Advertisement 120-1 (and more generally advertisement 120) may include other types of parameters (e.g., BLOCK SIZE, etc.), such as, for example, the parameters described in Request For Comments (RFC) 4761. PEs 110-2 and 110-3 may advertise similar information for customer sites B and C, respectively, to the other PEs 110, via advertisements 120-2 and 120-3. VE_ID, LB, OFF, and PREF, will be described in greater detail below.

Referring to advertisement 120-1, a local PE 110 (e.g., PE 110-1) may allocate the same set of label bases (i.e., LB values) to each of the customer sites that it services so that any remote PE (e.g., PE 110-2 and PE 110-3) may create one PW for sending traffic to the local PE. For example, as illustrated in advertisement 120-1, the LBs for each of customer sites A and B are the same (i.e., LB=11). In addition, the OFFs for each of customer sites A and B are the same (i.e., OFF=1). As described below, the LB values and the OFF values may be used to create PW tables 125.

PEs 110 may create PW tables 125. For example, as illustrated in FIG. 1A, PE 110-1 may create a PW table 125-1. PE 110-1 may create PW table 125-1 based on LB and OFF parameters (or values) associated with advertisement 120-3 of PE 110-3. As illustrated, PW table 125-1 may include entries, such as, for example, LB=31 and OFF=1 and LB=32 and OFF=2. LB=31 and OFF=1, which correspond to LB=31 and OFF=1 advertised in advertisement 120-3, may be used as starting values to create the entries in PW table 125-1. PW table 125-1 may include the outgoing PWs from PE 110-1 to PE 110-3. Since PE 110-1 services customer sites A and B, PE 110-1 may increment from the starting values (e.g., by one) to provide the entries LB=32 and OFF=2. In this way, LB=31 and OFF=1 may correspond to customer site A, and LB=32 and OFF=2 may correspond to customer site B.

Based on these entries, PE 110-1 may establish PWs 31 and 32 with respect to PE 110-3. However, PW 31 may be designated as the active PW (i.e., PW 31 may be in an active state), while PW 32 may be designated as the standby PW (i.e., PW 32 may be in a standby state). For example, based on the entries LB=31 and OFF=1, PE 110-1 may setup PW 31, which connects PE 110-1 to PE 110-3 and numerically (i.e., PW 31) corresponds to LB=31, as an active PW. In one embodiment, PE 110-1 may select the active PW (i.e., PW 31) based on the lowest VE_ID (i.e., VE_ID=1) to which PE 110-1 services. That is, OFF=1 and OFF=2, in PW table 125-1, may numerically correspond to VE_ID 1 (for customer site A), and VE_ID 2 (for customer site B). PE 110-1 may refer to PW table 125-1 and may match the lowest VE_ID (i.e., VE_ID=1) with OFF=1, which is mapped to LB=31 and corresponds to PW 31. PE 110-1 may designate a standby PW (e.g., PW 32). That is, PE 110-1 may refer to PW table 125 and may match the second lowest VE_ID (i.e., VE_ID=2) with OFF=2, which is mapped to LB=32 and corresponds to PW 32.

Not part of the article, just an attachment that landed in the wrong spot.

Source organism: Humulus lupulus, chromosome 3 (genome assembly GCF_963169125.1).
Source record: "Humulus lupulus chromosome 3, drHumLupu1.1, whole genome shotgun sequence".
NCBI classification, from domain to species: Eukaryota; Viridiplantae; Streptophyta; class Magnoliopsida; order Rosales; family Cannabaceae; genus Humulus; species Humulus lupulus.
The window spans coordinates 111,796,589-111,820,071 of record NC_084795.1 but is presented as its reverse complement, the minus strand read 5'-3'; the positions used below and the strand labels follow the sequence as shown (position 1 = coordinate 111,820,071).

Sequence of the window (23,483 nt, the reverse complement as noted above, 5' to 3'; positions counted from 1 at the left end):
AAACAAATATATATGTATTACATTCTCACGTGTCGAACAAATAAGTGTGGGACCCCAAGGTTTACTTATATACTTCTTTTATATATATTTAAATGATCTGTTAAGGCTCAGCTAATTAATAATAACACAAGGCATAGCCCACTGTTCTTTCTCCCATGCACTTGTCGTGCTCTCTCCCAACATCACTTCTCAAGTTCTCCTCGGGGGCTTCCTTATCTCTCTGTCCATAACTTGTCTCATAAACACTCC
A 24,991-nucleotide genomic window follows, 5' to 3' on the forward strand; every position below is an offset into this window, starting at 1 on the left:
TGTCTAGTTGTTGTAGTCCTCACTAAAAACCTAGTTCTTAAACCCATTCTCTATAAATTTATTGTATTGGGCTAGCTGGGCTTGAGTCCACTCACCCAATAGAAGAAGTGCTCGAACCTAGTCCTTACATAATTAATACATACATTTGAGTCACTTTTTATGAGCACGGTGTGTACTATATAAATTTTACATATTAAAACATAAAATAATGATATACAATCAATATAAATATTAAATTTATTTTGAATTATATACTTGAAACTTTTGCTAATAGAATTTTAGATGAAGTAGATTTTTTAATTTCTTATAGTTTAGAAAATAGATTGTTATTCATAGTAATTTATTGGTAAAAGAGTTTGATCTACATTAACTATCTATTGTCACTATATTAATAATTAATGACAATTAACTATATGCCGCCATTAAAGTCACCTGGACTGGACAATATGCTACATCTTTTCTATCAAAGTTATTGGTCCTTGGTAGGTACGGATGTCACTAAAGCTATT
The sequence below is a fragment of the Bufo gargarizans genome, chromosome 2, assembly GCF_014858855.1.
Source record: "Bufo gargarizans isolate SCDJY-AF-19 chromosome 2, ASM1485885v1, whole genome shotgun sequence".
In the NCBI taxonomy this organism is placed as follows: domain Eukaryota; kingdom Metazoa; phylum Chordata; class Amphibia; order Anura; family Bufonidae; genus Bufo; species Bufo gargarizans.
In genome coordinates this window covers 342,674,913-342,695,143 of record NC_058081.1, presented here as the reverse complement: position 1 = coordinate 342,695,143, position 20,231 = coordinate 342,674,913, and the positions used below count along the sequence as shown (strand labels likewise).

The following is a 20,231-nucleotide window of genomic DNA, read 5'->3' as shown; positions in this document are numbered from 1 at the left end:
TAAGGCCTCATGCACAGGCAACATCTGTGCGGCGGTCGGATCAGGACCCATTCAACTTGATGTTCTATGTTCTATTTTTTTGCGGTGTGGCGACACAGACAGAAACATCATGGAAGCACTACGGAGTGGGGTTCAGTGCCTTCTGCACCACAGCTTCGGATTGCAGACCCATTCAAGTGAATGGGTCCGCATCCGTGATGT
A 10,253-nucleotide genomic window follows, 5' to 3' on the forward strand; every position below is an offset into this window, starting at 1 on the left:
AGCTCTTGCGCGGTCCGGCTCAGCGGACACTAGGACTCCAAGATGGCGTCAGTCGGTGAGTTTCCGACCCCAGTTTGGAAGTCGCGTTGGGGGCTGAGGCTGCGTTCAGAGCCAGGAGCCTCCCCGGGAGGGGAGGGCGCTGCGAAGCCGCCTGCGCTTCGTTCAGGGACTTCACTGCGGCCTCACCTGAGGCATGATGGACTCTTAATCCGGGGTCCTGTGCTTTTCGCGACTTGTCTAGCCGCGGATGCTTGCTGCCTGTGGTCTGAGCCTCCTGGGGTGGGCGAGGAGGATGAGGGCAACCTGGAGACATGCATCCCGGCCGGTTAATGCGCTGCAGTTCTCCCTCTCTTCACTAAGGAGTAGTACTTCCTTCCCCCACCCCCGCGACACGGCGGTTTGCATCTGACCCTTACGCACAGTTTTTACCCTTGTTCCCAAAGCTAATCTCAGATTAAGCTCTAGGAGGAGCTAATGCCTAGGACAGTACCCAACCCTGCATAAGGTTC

PE 110-2 and PE 110-3 may create their own PW tables 125. For example, PE 110-3 may create PW table 125-3 based on advertisement 120-1. PE 110-3 may utilize the LB and OFF values associated with advertisement 120-1 to build PW table 125-3. In this example, LB=11 and OFF=1. In a similar manner, PE 110-3 may build PW table 125-3 by incrementing from these starting values. In this example, the lowest VE_ID value of the customer site to which PE 110-3 services, is 3. PE 110-3 may increment the LB and OFF values until OFF=3. PE 110-3 may refer to PW table 125-3 and may match the lowest VE_ID (i.e., VE_ID=3) with OFF=3, which is mapped to LB=13 and corresponds to PW 13. PE 110-3 may designate PW 13 as the active outgoing PW to PE 110-1.

Based on this framework, referring to FIG. 1B, assume that a failure 130 occurs on a connection between CE 115-1 and PE 110-1. As previously described, under existing approaches, PW 31 may be torn down and network traffic associated with both customer sites A and B may be affected. However, as illustrated in FIG. 1B, when PE 110-1 discovers failure 130, PW 110-1 may send network traffic on PW 32. For example, PE 110-1 may notify PEs 110-2 and 110-3 of failure 130 (i.e., a connection failure between CE 115-1 and PE 110-1). PE 110-1 may switch from PW 31, which was the active PW, to PW 32, which now becomes the active PW. PE 110-1 may change the state of PW 31 to a standby PW. When PE 110-1 receives network traffic from customer site B, via CE 115-2, to PE 110-3, PE 110-1 may utilize PW 32. In this regard, customer site B may suffer no impact as a result of failure 130.